#LansingWalks: The Alien Trail

Jean MacLeod
5 min readDec 16, 2020

Grab your dog, stop for snacks, wear tinfoil

When the aliens dropped a monolith in Lansing, Michigan a week ago, they put this walk on the map. They obviously wanted human life-forms to explore Old Town, take to the River Trail, and discover the ghosts of 1915 Speed Wagons racing through the heart of REO Town. We have obliged the extraterrestrials…

The Michigan monolith is eight feet tall and made out of an unidentified metal. It is similar to the Utah monolith found, then lost, in November by a biologist from Utah’s Division of Wildlife Resources, who was counting bighorn sheep in the desert from a helicopter.

We don’t need a helicopter to find the monolith here in Lansing, but wearing a little tinfoil could aid our plans for alien communication. I got Clover ready to walk.

Clover in tinfoil hat; Fig, mortified and opting out.


To begin the trek, park in the public parking lot at the Brenke Fish Ladder and hop right on the Lansing River Trail heading south toward downtown. The Brenke Fish Ladder is not a Scandinavian eatery, but an actual thing that helps fish get over the dam in the Grand River without getting hurt. Joka tiesi?

Brenke Fish Ladder


Follow the River Trail. Crossing under Saginaw Street you will come up to follow the loop into downtown that I detailed HERE as the Capital City Mile.

Capital City Mile

This section of the walk will take you past public artwork and the the capitol building, ending at the Social Sloth Café for Turkish coffee and pastry. Do not skip this step — you will want to be fortified in case you are detoured to some sort of mothership for alien-years-that-feel-like-human-minutes.


From the Social Sloth Café, travel straight down S. Washington Avenue. You will spot the monolith at the corner of Elm Street, conveniently resting in front of Sleepwalker Brewery. [*Note: you will want to check with the aliens before you visit, as the monolith seems to be transporting itself to different locations around Lansing on a regular basis.]

Monolith, second from left. Alien PHOTO CREDIT via https://www.facebook.com/MiMonolith2020

After replenishing your life-force (or whatever it is you’re supposed to do while gazing on a monolith — just for God’s sake DON’T TOUCH IT, I still feel bad about Clover…) travel south down Washington a few blocks to pay respect to the area that housed the REO Motor Car Company.

Founded in 1904 by Ransom Eli Olds (of Oldsmobile fame), REO Motors created the Speed Wagon, a popular 1915 ancestor of the pick-up truck. Legend has it, Neal Doughty of REO Speedwagon named his band after the truck after seeing the name chalked on the blackboard of his History of Transportation class at University of Illinois.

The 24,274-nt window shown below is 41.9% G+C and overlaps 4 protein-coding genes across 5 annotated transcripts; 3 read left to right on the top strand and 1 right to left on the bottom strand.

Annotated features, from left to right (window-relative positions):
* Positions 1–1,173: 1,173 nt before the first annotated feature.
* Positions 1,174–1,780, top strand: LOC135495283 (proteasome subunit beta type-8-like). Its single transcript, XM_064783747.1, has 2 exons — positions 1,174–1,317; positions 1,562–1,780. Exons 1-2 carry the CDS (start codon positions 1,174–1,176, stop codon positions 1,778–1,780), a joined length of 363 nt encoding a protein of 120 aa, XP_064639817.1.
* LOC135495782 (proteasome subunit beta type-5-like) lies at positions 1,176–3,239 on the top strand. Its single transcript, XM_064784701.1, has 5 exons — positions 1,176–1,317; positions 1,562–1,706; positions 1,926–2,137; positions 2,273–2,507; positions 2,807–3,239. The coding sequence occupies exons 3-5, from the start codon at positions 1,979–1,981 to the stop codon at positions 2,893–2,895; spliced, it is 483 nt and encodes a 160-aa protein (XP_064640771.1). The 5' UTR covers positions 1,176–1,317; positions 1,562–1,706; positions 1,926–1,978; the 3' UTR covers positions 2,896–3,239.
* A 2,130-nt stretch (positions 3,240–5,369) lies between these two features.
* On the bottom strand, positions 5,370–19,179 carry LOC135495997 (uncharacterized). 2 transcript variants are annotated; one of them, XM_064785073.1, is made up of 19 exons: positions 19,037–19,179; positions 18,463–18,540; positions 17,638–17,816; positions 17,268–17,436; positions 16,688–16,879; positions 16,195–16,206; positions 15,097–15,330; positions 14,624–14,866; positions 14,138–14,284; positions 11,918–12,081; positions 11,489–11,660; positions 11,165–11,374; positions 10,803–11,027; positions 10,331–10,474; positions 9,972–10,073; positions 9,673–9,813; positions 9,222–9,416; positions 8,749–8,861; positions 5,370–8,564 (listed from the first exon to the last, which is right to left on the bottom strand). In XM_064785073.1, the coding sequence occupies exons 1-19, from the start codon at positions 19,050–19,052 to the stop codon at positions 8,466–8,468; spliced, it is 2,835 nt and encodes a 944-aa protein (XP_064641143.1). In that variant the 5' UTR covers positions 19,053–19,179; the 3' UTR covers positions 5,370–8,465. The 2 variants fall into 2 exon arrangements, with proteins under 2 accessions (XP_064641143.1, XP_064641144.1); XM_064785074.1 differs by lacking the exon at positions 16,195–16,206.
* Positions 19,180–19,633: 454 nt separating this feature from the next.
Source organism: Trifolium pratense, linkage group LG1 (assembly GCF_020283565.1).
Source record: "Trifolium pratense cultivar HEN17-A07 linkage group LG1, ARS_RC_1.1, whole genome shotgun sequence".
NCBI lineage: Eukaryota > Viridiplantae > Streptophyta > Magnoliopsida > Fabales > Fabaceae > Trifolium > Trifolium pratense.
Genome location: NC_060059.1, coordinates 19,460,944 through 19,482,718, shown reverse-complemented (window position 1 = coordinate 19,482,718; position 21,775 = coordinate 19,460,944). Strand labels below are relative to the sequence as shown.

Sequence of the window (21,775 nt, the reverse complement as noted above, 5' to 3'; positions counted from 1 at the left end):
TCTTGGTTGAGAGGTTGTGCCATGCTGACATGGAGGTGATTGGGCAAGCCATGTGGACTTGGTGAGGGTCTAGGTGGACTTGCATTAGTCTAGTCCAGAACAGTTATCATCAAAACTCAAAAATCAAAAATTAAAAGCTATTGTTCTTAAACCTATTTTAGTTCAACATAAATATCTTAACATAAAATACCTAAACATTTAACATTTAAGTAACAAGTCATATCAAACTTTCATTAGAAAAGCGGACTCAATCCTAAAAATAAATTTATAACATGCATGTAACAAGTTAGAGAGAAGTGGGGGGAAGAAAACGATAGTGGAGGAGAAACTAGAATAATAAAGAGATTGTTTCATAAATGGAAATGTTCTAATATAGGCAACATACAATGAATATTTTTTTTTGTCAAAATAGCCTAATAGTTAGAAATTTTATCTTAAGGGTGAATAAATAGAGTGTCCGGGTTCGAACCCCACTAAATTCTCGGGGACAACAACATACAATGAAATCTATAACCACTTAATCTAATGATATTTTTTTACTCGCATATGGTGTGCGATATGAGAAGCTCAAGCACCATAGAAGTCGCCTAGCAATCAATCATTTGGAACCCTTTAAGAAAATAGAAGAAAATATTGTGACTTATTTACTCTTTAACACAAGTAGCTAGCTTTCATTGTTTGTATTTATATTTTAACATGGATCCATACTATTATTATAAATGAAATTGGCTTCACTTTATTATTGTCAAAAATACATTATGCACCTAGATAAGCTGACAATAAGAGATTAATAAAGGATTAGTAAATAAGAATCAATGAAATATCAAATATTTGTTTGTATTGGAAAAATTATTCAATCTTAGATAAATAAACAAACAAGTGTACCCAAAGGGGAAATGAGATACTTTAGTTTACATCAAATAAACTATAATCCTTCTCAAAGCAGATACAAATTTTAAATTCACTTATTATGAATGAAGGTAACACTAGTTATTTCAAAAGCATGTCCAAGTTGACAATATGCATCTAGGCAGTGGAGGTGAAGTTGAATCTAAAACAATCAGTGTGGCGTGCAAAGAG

The REO Historic Site monument is located on the corner of Washington Ave. and Baker Street, in front of the Lansing Sanitary Supply building. The REO Motor Car Company was a very big deal through the 1930s, and the echoes of its technology and vehicular advancements might have enticed the extraterrestrials down to pay homage.


Head north, straight back up Washington, turn right at Sleepwalker’s (Elm St.), cross over the river and make an immediate left to walk the Lansing River Trail on the east side of the Grand River.

Take the trail all the way back to the Brenke Fish Ladder, where you will ignore the urge to get in your car, and begin a short loop around Old Town to wrap up your trek.

Red stars are Old Town stops, indicated below


Lansing is known for its vibrant street art and there are some beautiful examples in Old Town (aka Lansing’s Art District). My favorite:

Artist: Nanibah Nani Chacon at 1207 Turner

Cut through the alley in front of the Jazz Fest mural pictured next to the Turner Mini-Park, below, and make a right on Center Street.

Jazz Fest mural produced by MICA & REACH STUDIO ART CENTER at Turner alley

You will be facing the Artic Corner ice cream stand, and some of the most historic real estate in Lansing…

If this corner could talk…

In 1842, John Burchard and his family became the first residential settlers in the newly official Lansing Township, building a small cabin on what is now the corner of Center Street and E. César E. Chávez Avenue (formerly named the Grand River Indian Trail). Through the years, the home served as a tavern, a church, a meeting hall and township court. Lansing’s first school was also built in Old Town. Today, the area melds its past and present with regentrified buildings, quirky storefronts and a fierce dedication to the arts.

A block of César E. Chávez Avenue in Lansing’s Old Town

You cannot leave Old Town without stopping by Preuss Pets. Located on the corner of N. Cedar Street and E. César E. Chávez Avenue, I am at a loss to explain all of what this pet store encompasses. It might be a portal.

Pay Preuss Pets a visit, and you’ll know what I mean.

Scrap Fest Sculpture in Preuss Pets parking lot. I warned you.

The entire Alien Trail spans approximately five miles. You can easily break this north-south walk up into two, separate, three-mile walks: 1) Old Town & Capital City Mile OR, 2) Capital City Mile & REO Town.

Clover and the Michigan Monolith

And, no worries. We’re expecting the aliens to beam Clover back down at any time now. Knowing this dog, we won’t have long to wait…

Text & Photos (unless credited) by Jean MacLeod @catsdogspeeps


#LansingWalks: Capital City Mile

Lansing History

REO Town

Old Town


Trying to Make Sense of the Mystery Monolith Craze of 2020